- Reid Silva,
Midwest director of Students for Concealed Carry
NORMAL- It is late at night. After a hard day’s work you have come home to your spouse and children to enjoy a relaxing evening watching your favorite movie. Just as you are getting settled in, you hear glass break by your back door, and when you go to investigate you see two armed men entering the back of your house. The time has come to ask yourself the question that most people pray they will never have to answer. Are you prepared to defend your home and family?
This was the question David Swann of Waynesville, Ill. had to ask himself. When two men tried to break into his house, he retrieved his firearm to drive them out.
“It was kind of one of those situations where I had to do what I had to keep myself safe. It's my constitutional right to bear arms," said Swann.
Swann was one of the lucky ones. He kept a firearm in his house and was trained to use it in a way that probably saved his life. Far too often though, people are either unprepared, or do not possess a firearm. This is raising concern amongst college student’s parents, particularly the rural based, about the safety of their child that they will no longer be around to protect.
“It scares the hell out of me,” said Daryl Wenskunas, a father who was moving his daughter, who will be starting ISU in the fall, into an apartment. “I have always been there to protect her. I am making her hold onto my .22 [caliber pistol], I don’t know what would happen if someone came in.”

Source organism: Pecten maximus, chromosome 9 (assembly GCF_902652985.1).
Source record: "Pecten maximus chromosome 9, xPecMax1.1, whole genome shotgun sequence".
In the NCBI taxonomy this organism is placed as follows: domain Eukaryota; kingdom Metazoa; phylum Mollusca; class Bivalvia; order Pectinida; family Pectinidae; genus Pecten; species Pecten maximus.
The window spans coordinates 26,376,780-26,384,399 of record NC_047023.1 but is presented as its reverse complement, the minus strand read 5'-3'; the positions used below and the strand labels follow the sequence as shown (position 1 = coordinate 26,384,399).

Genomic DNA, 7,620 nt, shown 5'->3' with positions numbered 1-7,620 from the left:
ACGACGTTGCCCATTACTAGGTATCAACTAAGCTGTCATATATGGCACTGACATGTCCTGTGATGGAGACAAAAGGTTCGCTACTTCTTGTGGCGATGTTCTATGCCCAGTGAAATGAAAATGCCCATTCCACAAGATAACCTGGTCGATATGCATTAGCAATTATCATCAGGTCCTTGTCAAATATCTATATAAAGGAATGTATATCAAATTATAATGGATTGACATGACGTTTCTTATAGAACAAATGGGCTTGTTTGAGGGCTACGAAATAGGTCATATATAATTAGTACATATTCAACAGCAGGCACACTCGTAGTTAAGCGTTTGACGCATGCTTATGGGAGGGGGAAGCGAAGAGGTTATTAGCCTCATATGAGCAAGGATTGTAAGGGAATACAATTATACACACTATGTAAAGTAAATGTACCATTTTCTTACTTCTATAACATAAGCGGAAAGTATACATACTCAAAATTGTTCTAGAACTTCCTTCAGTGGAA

Another student, who lives in the same building is confident that he could control such a situation.
“I keep a loaded handgun by my bed,” said Illinois Wesleyan student Robbie Musgrave. “If somebody ever broke down the door, I would take care of business.”
The recent alert of ISU students being held up at knifepoint has raised several questions about what students can do to defend themselves, and what exactly their rights are.
In the state of Illinois, residents must be 21 years old to own a handgun, and 18 to own a long gun. Although most students fall into one of these categories, students who live in dorms at ISU, or in other student housing, are not allowed to have firearms. Even though the dorms may be more secure from burglars than your average apartment, one must ask the question, shouldn’t you still be allowed to defend your home? One group thinks so.
Students for Concealed Carry is one of the leading advocacy groups for student gun rights. In addition to fighting bans on students keeping guns in dorms, they are fighting to allow students to carry a concealed weapon on their person for the purpose of defending themselves. This student-run organization works off of campaign slogans such as “Disarming the good guys won’t stop the bad guys,” in an effort to raise awareness on the issue of campus safety.
Reid Silva, the Midwest director for the organization, believes that student gun rights are being ignored, even in the pursuit of standard gun rights.
“The issue is that campuses can be a dangerous place, and students aren’t always adequately prepared. It doesn’t help that in most states, even the ones that allow its residents to carry a concealed weapon, suspend these rights on campuses,” Silva explained.
Illinois has some of the strictest gun laws of any state, but these laws do constitutionally protect anyone defending their family or dwelling. As the issue of campus and student safety continues to be debated, the question is still raised of whether you can, in your current situation, defend yourself. It is the official position of the National Rifle Association that anyone who is of age, should own something for self-defense, and with the growing crime rate on campuses, many students are asking themselves if they would rather be a gun owner, or a victim.